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Archive for January, 2011

Performing Value Chain Analysis

Sunday, January 9th, 2011

Value chain analysis is an important tool for looking at organisational strategy and ascertaining the parts that create value and those that fail to create value. It’s not that difficult and once you work through this a few times it becomes second nature.

Primary and Support Activities

The basic idea is to break down the business into the parts that create value (rather than making assumptions based on a broad ill-defined monolith). Those parts can be separated into Primary and Support activities.

Primary activities range from product creation through to distribution and after sales service – Services, Marketing, Sales, Outbound Logistics, Operations and Inbound Logistics.

Support activities provide the underlying organisational support for primary activities to occur – Firm Infrastructure, Human Resource Management, Technical Development and Procurement.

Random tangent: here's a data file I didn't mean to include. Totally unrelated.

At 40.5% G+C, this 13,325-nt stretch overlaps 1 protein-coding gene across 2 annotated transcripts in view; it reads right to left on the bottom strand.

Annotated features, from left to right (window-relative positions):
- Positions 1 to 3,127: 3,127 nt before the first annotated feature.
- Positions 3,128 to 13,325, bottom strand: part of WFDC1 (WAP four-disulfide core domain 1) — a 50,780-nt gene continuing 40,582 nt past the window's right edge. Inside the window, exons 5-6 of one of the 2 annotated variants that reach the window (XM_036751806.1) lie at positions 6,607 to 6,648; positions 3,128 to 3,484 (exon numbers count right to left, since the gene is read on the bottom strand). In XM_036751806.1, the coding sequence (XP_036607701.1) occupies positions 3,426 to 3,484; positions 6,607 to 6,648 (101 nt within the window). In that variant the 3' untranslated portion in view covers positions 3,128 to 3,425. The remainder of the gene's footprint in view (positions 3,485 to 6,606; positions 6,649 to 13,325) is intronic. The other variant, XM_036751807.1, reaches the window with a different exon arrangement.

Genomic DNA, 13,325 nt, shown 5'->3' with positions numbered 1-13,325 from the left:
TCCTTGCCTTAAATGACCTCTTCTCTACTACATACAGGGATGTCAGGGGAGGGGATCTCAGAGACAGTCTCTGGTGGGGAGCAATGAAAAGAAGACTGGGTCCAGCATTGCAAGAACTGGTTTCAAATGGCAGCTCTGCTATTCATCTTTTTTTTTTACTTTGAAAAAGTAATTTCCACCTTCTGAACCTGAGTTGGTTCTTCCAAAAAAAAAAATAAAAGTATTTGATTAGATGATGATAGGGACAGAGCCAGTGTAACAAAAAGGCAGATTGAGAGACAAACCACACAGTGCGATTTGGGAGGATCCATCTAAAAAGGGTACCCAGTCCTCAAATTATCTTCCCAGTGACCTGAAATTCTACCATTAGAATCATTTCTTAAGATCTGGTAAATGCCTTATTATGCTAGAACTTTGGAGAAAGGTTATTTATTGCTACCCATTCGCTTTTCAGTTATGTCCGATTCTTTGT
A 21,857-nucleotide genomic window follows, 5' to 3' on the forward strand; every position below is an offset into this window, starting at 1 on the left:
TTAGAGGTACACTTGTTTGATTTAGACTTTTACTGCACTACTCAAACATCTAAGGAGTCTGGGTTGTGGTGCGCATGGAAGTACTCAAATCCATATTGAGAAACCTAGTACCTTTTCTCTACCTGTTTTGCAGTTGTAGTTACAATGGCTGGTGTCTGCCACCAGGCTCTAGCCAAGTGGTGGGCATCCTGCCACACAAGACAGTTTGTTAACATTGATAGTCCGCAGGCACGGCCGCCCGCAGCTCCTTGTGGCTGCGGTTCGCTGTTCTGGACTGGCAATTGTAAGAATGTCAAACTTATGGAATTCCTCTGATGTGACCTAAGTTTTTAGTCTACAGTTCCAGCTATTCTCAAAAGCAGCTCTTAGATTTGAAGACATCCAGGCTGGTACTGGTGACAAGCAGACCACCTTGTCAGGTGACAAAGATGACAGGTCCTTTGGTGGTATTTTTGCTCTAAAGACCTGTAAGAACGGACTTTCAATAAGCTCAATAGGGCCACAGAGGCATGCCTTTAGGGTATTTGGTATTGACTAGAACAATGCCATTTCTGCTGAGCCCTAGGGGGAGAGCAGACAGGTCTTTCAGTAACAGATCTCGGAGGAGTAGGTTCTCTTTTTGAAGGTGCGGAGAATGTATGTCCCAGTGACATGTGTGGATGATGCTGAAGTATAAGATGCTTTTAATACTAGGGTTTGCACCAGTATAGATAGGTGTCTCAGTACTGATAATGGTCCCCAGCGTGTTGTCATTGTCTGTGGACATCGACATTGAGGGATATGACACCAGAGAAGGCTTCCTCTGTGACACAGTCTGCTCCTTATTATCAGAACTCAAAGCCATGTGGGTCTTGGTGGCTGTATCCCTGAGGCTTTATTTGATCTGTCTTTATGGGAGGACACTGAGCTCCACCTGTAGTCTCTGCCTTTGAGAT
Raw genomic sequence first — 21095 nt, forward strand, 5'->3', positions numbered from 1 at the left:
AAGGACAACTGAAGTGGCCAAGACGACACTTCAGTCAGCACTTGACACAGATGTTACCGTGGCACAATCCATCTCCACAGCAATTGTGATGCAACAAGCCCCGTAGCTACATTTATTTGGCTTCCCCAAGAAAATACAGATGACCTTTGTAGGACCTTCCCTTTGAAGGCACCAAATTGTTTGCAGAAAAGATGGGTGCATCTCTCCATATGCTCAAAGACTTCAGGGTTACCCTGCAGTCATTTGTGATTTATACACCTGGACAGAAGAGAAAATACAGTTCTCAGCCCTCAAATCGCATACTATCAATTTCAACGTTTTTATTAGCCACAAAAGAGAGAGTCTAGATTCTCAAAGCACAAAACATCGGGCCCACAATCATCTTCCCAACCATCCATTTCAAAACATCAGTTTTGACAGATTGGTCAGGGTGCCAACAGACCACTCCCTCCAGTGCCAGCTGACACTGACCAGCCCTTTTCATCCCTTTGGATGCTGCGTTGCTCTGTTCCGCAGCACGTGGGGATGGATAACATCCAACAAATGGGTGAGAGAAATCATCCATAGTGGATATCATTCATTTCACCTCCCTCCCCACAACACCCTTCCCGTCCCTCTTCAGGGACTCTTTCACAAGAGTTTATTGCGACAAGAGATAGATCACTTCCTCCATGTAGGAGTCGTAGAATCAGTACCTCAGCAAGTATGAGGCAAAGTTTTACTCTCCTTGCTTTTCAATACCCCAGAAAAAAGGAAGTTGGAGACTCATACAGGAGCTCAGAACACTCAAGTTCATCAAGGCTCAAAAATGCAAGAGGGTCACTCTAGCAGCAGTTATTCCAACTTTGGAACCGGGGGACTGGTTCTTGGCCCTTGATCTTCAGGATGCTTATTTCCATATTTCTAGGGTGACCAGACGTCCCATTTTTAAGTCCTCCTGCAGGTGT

Identifying the Value Chain

This simple explanation may be deceptive in that a value chain may or may not look as you had originally expected, but once you’ve identified this value chain you can compare to competitors, look at ways to adjust the value chain (ie. non-core parts of the business that might be outsourced) and under-performing parts can be identified.

The value chain allows you to identify the organisation’s capabilities and core competencies – in turn informing you of the business they are actually in… and it can provide opportunities and feed directly into strategy. The value chain provides insight into how the organisation can achieve sustainable competitive advantage.

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The Success of Ingvar Kamprad’s IKEA

Tuesday, January 4th, 2011

Note: This article was written as an exam essay (referencing removed) for the MBA unit BMA779 Strategic Management with Dr Dallas Hanson. It’s an interesting study of IKEA penned in a single day from secondary research as a portion of my strategic management exam answer in the Summer of 2009-2010.